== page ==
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SERCO can legally carry out lock changes to evict refugees in Glasgow after an appeal case was rejected by the Supreme Court in a “deeply disappointing” decision.
In 2018, the privateer, which provided accommodation for refugees on behalf of the Home Office, said it would evict 300 people from their homes if they were no longer eligible for asylum support.
The company was forced to pause the evictions after a legal challenge was brought by Govan Law Centre and homelessness campaigners.
But on Monday evening, the court refused the appeal in the case of Kurdish Iraqi national Shakar Ali against Serco Group plc on the grounds that it did not raise an arguable point of law.
The decision means that all eviction cases put on hold awaiting the appeal’s outcome will be permitted.
Positive Action in Housing director Robina Qureshi said that the decision, at a time when every government, housing and financial institution is working to ensure people do not get put out of their homes, was “deeply disappointing.”
“We hope that Serco will not act out lock-change evictions at this time of emergency when more vulnerable people are at increased risk of homelessness,” she said.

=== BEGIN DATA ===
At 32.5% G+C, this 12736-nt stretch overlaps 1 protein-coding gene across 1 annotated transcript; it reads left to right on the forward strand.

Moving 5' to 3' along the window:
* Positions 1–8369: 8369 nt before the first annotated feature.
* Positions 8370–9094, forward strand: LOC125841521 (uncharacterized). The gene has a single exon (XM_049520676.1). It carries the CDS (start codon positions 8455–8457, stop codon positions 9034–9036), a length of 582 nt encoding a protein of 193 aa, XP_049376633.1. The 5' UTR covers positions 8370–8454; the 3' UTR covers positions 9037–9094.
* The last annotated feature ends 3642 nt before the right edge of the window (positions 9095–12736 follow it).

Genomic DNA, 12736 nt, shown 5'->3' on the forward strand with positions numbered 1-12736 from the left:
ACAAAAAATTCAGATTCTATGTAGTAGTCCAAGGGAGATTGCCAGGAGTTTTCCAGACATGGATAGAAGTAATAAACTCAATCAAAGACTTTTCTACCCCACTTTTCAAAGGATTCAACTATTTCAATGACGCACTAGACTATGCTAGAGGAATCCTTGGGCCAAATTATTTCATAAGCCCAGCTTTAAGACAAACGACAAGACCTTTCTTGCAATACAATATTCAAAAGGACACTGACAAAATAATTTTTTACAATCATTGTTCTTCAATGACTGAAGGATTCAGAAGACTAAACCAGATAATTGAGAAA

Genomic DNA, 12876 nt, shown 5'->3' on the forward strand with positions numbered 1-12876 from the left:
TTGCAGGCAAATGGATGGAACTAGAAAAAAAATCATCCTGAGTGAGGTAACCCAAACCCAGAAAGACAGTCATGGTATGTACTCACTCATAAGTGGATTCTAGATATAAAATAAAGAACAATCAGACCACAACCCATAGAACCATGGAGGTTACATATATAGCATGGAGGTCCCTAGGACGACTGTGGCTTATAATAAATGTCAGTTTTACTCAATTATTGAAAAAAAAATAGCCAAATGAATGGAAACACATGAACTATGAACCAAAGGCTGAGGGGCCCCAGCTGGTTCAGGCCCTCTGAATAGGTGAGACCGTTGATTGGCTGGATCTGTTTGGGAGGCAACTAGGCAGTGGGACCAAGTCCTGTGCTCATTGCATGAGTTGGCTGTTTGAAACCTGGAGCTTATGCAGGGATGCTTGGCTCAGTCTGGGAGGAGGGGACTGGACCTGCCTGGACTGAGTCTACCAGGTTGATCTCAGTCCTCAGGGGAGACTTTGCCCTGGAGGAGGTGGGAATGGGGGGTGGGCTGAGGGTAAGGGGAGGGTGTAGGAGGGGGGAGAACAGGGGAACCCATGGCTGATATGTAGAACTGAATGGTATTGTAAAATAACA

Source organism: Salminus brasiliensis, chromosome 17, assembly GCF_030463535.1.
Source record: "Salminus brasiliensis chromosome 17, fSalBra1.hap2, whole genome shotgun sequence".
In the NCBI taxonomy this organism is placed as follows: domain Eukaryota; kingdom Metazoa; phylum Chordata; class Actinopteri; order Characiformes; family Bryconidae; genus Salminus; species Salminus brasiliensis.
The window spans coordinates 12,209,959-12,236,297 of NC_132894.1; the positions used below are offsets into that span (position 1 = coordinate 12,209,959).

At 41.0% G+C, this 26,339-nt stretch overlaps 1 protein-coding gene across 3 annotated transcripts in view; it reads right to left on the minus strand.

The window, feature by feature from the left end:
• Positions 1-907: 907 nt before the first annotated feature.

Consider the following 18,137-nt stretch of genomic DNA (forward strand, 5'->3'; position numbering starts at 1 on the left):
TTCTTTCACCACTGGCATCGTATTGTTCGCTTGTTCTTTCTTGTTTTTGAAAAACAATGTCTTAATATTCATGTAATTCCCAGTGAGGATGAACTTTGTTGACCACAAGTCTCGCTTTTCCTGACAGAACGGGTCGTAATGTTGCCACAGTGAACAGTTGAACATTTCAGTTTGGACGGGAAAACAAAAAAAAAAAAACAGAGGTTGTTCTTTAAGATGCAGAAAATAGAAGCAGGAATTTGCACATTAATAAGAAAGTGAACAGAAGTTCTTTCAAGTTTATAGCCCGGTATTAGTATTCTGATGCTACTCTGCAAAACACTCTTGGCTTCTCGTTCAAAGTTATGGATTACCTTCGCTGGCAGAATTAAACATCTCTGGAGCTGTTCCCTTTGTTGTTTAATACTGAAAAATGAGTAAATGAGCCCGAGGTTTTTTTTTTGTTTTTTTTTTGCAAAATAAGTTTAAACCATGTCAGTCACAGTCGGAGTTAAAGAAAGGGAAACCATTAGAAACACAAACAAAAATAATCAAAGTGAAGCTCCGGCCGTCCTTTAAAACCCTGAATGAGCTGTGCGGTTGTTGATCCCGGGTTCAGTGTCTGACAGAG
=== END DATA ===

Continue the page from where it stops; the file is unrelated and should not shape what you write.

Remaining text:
Govan Law Centre solicitor Mike Dailly said: “We are deeply disappointed with this decision, but our immediate concern is for the health, safety and wellbeing of our clients and everyone in Serco accommodation in Glasgow during the Covid-19 crisis.
“We hope Serco will act responsibly and in the wider public interest in the present circumstances.”
The legal group said it will be considering what further steps can be taken.
The Scottish Human Rights Commission, which acted as an intervener in the permission to appeal, said the decision was “concerning for the protection of human rights where services are delivered by private contractors.”
Serco contract director for asylum accommodation Jenni Halliday said the firm was pleased with the decision and that its legal position has been confirmed.
She added that Serco had ceased repossession activity some weeks ago as a result of Covid-19.
The company was contracted by the Home Office to house asylum-seekers for seven years between 2012 and 2019.
The Home Office spokesperson said: “The health and safety of people in accommodation and the community is of the utmost importance.
“We continue to update our processes where required, including by reinstating support on a case-by-case basis.”
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